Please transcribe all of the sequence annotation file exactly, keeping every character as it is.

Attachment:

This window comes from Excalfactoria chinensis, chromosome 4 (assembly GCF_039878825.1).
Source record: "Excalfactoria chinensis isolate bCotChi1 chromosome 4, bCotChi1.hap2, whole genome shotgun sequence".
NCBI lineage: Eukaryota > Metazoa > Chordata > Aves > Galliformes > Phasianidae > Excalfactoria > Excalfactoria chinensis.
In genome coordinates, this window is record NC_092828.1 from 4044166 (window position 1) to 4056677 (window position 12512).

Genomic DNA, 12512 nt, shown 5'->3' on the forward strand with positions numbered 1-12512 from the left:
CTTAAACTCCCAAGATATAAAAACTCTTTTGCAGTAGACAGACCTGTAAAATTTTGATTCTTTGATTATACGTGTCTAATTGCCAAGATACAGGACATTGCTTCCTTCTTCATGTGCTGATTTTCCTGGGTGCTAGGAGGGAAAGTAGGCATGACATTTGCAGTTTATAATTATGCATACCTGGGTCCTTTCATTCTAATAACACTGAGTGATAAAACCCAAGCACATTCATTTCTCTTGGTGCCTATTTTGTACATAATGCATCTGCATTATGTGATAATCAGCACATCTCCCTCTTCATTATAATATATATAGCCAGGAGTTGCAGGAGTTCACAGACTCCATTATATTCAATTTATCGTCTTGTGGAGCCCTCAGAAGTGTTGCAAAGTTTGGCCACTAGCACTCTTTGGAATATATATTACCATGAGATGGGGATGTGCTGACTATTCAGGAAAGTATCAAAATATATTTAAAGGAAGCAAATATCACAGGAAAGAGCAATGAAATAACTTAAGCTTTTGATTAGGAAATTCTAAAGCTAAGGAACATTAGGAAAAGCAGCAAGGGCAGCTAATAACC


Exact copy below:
This window comes from Excalfactoria chinensis, chromosome 4 (assembly GCF_039878825.1).
Source record: "Excalfactoria chinensis isolate bCotChi1 chromosome 4, bCotChi1.hap2, whole genome shotgun sequence".
NCBI lineage: Eukaryota > Metazoa > Chordata > Aves > Galliformes > Phasianidae > Excalfactoria > Excalfactoria chinensis.
In genome coordinates, this window is record NC_092828.1 from 4044166 (window position 1) to 4056677 (window position 12512).

Genomic DNA, 12512 nt, shown 5'->3' on the forward strand with positions numbered 1-12512 from the left:
CTTAAACTCCCAAGATATAAAAACTCTTTTGCAGTAGACAGACCTGTAAAATTTTGATTCTTTGATTATACGTGTCTAATTGCCAAGATACAGGACATTGCTTCCTTCTTCATGTGCTGATTTTCCTGGGTGCTAGGAGGGAAAGTAGGCATGACATTTGCAGTTTATAATTATGCATACCTGGGTCCTTTCATTCTAATAACACTGAGTGATAAAACCCAAGCACATTCATTTCTCTTGGTGCCTATTTTGTACATAATGCATCTGCATTATGTGATAATCAGCACATCTCCCTCTTCATTATAATATATATAGCCAGGAGTTGCAGGAGTTCACAGACTCCATTATATTCAATTTATCGTCTTGTGGAGCCCTCAGAAGTGTTGCAAAGTTTGGCCACTAGCACTCTTTGGAATATATATTACCATGAGATGGGGATGTGCTGACTATTCAGGAAAGTATCAAAATATATTTAAAGGAAGCAAATATCACAGGAAAGAGCAATGAAATAACTTAAGCTTTTGATTAGGAAATTCTAAAGCTAAGGAACATTAGGAAAAGCAGCAAGGGCAGCTAATAACC